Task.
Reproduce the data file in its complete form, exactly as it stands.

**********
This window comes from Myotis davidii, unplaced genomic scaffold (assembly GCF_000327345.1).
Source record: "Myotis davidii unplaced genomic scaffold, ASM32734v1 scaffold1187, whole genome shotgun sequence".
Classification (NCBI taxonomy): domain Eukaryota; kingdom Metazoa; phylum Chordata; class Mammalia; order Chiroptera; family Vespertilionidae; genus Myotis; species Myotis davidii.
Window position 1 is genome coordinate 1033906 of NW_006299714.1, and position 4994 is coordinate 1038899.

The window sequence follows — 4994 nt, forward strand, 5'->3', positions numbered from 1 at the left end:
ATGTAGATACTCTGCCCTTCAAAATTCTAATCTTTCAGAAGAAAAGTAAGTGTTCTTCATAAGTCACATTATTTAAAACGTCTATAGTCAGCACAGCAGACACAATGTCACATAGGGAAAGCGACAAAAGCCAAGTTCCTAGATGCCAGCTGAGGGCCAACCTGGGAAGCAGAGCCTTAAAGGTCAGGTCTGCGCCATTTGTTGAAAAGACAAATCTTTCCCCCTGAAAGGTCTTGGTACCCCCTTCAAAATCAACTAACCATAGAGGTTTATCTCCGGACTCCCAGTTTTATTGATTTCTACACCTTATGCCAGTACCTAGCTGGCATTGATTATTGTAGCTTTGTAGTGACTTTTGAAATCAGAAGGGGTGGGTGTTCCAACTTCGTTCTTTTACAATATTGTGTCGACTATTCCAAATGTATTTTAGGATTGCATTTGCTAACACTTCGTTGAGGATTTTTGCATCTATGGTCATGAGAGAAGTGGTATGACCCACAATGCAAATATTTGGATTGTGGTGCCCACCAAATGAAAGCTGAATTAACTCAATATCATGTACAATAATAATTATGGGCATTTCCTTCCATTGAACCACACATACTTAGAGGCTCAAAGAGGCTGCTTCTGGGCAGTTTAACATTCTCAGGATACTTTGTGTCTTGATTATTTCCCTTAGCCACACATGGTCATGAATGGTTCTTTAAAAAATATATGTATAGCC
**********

This window comes from Myotis davidii, unplaced genomic scaffold (assembly GCF_000327345.1).
Source record: "Myotis davidii unplaced genomic scaffold, ASM32734v1 scaffold1187, whole genome shotgun sequence".
Classification (NCBI taxonomy): domain Eukaryota; kingdom Metazoa; phylum Chordata; class Mammalia; order Chiroptera; family Vespertilionidae; genus Myotis; species Myotis davidii.
Window position 1 is genome coordinate 1033906 of NW_006299714.1, and position 4994 is coordinate 1038899.

The window sequence follows — 4994 nt, forward strand, 5'->3', positions numbered from 1 at the left end:
ATGTAGATACTCTGCCCTTCAAAATTCTAATCTTTCAGAAGAAAAGTAAGTGTTCTTCATAAGTCACATTATTTAAAACGTCTATAGTCAGCACAGCAGACACAATGTCACATAGGGAAAGCGACAAAAGCCAAGTTCCTAGATGCCAGCTGAGGGCCAACCTGGGAAGCAGAGCCTTAAAGGTCAGGTCTGCGCCATTTGTTGAAAAGACAAATCTTTCCCCCTGAAAGGTCTTGGTACCCCCTTCAAAATCAACTAACCATAGAGGTTTATCTCCGGACTCCCAGTTTTATTGATTTCTACACCTTATGCCAGTACCTAGCTGGCATTGATTATTGTAGCTTTGTAGTGACTTTTGAAATCAGAAGGGGTGGGTGTTCCAACTTCGTTCTTTTACAATATTGTGTCGACTATTCCAAATGTATTTTAGGATTGCATTTGCTAACACTTCGTTGAGGATTTTTGCATCTATGGTCATGAGAGAAGTGGTATGACCCACAATGCAAATATTTGGATTGTGGTGCCCACCAAATGAAAGCTGAATTAACTCAATATCATGTACAATAATAATTATGGGCATTTCCTTCCATTGAACCACACATACTTAGAGGCTCAAAGAGGCTGCTTCTGGGCAGTTTAACATTCTCAGGATACTTTGTGTCTTGATTATTTCCCTTAGCCACACATGGTCATGAATGGTTCTTTAAAAAATATATGTATAGCC